I shall keep you posted on whether Eadred successfully obtains a new licence before Brexit kicks in…



To read blog posts on France less cynical than these ones, or to book a slice of French Riviera heaven, you can do no better than the monthly linky on the Lou Messsugo blog called #AllAboutFrance

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17 thoughts on “Your number’s up

  1. A friend from a different EU country was robbed in Spain (the nails-on-the-highway, flat-tire, confederate-grabs-bag-from-car-while-“samaritan”-helps-change-your-tire scam), and had huge headaches getting a replacement from her native land, where she had not resided for 35 years.
    On hearing this tale of woe, I immediately changed my Belgian no-expiration license for a French one.

  2. Your wallet gets stolen and money gets taken out of your account in the UK: Your bank replaces the money the same or following day, no questions asked

    Your wallet gets stolen and money gets taken out of your account in France: you need to go to the police to file a report. This takes four attempts. You then go in person to a branch of your bank and complete another mountain of paperwork. The bank calls to ask if you’d taken out insurance. Fortunately you had. You chase them for two months. They finally replace the money minus €150 euros excess.

    Your NHIC card and UK driving license also stolen – quick on-line form and le voilà! Both replaced and chez vous within 5 days.

    God bless British efficiency.

  3. I feel for you all, as, of course, we have been through much the same licence confusion, waiting, form filling, uncertainty, anxiety … I lost a Swarovski crystal bracelet in the snow and didn’t realise until days later. My biggest fear was that it had been a gift from my mother-in-law and I had worn it with EVERYTHING since the moment of the gift as a humble sign of my total appreciation. Years down the track, I still haven’t fessed up. Bon courage for your continuing lost wallet saga!

  4. Having lived in a few countries I really wonder what is the reason for these differences. I still remember with horror and incredulity the kind of burocratic procedures I found at German universities. I was instead surprised that I could change my registered address in Ireland with a quick call. As an independent professional in France I had my share of issues with French public offices. Being Italian I am used to mistrust public offices.

    The fact is that there are good ideas and good examples here and there and I wonder why countries do not take inspiration from each other. For example, in Italy you can communicate with public offices using a system of certified emails which can be used instead of registered physical mail. Why France is just not doing the same? Why all countries do not invest in better information systems? Is it just because they need to have a lot of people employed in the public sector?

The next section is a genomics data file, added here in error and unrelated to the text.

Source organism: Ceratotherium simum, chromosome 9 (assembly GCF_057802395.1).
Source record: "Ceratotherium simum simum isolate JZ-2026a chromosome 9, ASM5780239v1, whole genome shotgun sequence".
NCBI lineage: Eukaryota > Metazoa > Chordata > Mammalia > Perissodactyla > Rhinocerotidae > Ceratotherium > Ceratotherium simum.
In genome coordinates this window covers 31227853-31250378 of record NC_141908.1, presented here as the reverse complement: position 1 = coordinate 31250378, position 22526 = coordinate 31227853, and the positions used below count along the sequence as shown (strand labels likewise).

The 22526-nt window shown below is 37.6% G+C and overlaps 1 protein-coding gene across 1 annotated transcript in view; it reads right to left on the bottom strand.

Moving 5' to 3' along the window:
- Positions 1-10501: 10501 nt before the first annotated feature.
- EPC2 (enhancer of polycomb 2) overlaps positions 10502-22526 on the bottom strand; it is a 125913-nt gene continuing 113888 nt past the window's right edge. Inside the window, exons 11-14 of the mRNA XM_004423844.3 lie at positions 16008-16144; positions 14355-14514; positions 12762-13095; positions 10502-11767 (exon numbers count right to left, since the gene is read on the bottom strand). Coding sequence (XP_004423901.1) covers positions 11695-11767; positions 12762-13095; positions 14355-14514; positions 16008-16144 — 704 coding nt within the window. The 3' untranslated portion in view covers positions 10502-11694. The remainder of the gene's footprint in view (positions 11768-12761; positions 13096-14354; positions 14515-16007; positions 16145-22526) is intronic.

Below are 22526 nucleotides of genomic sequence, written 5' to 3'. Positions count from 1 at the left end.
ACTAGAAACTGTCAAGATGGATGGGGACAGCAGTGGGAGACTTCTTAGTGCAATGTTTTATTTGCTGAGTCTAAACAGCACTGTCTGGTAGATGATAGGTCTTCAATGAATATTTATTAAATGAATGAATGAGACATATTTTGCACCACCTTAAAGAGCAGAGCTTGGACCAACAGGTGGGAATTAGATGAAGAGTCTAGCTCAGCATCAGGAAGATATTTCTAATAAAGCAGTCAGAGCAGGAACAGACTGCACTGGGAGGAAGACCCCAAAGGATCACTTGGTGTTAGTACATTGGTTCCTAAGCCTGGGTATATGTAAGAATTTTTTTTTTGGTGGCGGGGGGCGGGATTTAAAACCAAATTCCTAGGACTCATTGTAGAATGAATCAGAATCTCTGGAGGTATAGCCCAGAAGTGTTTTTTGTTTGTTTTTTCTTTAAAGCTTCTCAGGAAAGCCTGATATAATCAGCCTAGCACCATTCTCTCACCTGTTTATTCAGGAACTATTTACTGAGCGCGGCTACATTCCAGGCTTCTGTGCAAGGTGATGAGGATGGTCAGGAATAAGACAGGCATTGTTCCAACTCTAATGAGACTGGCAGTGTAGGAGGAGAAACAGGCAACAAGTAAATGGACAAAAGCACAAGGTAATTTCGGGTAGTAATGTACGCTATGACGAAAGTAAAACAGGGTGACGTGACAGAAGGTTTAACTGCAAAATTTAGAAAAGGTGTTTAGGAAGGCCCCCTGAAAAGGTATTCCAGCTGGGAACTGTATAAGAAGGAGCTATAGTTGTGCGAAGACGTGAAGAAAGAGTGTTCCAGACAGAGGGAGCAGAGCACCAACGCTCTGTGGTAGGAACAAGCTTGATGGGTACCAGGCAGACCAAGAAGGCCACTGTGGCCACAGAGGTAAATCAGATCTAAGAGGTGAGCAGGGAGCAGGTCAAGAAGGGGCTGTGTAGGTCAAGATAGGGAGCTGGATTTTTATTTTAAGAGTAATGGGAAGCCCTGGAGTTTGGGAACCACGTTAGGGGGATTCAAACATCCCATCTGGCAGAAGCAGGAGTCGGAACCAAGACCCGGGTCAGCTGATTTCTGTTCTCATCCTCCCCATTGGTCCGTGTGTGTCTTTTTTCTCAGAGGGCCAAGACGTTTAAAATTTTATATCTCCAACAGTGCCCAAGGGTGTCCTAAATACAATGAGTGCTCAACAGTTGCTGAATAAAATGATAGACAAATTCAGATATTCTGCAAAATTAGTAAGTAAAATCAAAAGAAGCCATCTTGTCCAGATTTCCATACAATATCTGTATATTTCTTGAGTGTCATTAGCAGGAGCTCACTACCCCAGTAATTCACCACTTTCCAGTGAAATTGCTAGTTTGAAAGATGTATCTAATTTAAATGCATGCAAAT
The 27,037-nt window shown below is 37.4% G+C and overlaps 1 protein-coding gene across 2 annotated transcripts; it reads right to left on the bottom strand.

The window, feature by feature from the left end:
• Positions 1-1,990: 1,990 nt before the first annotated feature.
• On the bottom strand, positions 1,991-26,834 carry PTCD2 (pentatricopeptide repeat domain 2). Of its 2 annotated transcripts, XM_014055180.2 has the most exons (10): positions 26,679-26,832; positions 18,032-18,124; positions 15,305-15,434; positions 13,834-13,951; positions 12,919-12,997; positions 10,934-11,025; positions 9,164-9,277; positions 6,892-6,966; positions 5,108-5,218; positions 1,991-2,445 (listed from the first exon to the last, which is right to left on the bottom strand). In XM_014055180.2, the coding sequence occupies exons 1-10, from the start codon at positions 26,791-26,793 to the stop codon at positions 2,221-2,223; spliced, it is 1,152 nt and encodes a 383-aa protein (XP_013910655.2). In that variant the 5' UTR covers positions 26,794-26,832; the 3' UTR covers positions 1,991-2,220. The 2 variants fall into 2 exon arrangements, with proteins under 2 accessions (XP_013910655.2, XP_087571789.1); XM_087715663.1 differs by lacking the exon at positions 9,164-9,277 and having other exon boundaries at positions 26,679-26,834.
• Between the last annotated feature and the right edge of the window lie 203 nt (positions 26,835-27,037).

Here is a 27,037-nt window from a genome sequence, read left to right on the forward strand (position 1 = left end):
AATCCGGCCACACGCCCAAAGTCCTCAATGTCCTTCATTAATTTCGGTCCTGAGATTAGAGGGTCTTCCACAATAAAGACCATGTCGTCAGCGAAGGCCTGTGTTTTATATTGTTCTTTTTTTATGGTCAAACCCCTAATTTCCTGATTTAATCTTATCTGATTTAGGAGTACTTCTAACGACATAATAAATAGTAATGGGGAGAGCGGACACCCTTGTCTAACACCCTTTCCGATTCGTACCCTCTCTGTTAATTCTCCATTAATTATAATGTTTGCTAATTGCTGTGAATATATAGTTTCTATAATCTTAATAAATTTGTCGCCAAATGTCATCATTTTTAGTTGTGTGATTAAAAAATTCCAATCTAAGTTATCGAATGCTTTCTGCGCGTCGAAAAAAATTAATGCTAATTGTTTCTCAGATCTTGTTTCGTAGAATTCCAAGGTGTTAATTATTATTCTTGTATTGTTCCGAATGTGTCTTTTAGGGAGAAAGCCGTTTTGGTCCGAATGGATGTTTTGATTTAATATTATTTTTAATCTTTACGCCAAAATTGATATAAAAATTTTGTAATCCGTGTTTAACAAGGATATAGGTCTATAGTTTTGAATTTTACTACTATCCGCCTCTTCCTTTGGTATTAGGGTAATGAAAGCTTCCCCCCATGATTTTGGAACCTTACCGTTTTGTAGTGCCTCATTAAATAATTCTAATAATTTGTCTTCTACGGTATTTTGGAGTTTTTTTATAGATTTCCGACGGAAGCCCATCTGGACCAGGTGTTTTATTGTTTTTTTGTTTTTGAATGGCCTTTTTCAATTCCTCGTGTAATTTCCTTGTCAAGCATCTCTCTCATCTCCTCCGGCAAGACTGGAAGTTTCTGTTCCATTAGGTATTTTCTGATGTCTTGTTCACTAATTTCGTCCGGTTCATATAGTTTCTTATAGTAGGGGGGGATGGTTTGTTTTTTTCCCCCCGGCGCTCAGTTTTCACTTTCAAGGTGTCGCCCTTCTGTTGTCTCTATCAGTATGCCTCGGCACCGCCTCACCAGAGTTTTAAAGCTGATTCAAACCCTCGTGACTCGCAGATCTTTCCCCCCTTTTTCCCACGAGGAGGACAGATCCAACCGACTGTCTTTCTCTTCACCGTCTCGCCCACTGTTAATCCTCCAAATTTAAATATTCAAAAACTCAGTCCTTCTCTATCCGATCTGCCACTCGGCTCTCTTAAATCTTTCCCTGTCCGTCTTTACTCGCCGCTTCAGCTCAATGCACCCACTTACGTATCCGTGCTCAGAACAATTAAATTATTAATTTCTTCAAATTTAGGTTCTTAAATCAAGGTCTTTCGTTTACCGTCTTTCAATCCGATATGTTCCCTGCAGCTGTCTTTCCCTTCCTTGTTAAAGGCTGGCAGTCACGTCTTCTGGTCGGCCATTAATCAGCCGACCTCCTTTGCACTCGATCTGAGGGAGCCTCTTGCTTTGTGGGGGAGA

This really puzzles me because I think the effort for removing all the issues would be very small and the benefit huge.

    1. I quite agree. Perhaps we should set up an agency for doing precisely this? In France, the problem is particularly perplexing because most French people moan about it and want to see it changed. The problem is that successive governments attempt to do so and are met with strikes and resistance. Most eventually give up. Whilst the person working in the prefecture might like to see her personal administrative hurdles reduced, streamlining the processes she is involved in might mean doing away with her job… therein lies the difficulty. It is frustrating. But until someone solves the tendency to strike at the least little thing change will remain elusive. Thanks for reading, and for having something interesting to say in response.

  5. Oh and just as I was wondering if we should return to France again… you convince me that I really shouldn’t lol. I have been eyeing a democratic school near Toulouse alas, I sigh deeply with a smile on my face, Spain shall be our new home for the next five months 🙂 Emma currently in Thailand

    1. Fantastic! You don’t half get about! What is Emma doing in Thailand? And where in Spain? Aw, France is great if you are prepared to weather the admin…

  6. The detailed account of your situation had me right there along side you. We live in Australia but regularly to go France to spend school holidays there in our holiday house in Brittany. We find a bit of difficulty with our utility bills that we are unable to organise direct debiting for. By the time these bills arrive in Australia we have such a short period of time to get the Tip back to the provider that we occasionally end up with a lengthy admin letter chain that we struggle to understand. Anyhow, we struggle along and seem to manage… often only just!! #AllAboutFrance

    1. Ha! Yes, I love lengthy admin chains that tell you that you should have paid a bill ten months’ previously, when the letter has only just made it through your door. How you manage it from the other side of the world, I have no idea. #AllAboutFrance

  7. You crack me up; this is one of your best lines ever “It’s not the first time that I have proved to be an expensive hobby for Eadred.” Oh the joys of French bureaucracy, where would we be without it? We wouldn’t know what to do with all that extra time, nor have hysterical subject matter for blogging! Thanks for sharing with #AllAboutFrance

    1. I’m glad I make you laugh sometimes Phoebe. I quite agree: what would I have to do without the bureaucracy…? Thanks for stopping by. #AllAboutFrance

    1. I’m really interested in why the red tape built up in the first place, and how it can be that every French person HATES it but nothing changes… Thanks for stopping by. #AllAboutFrance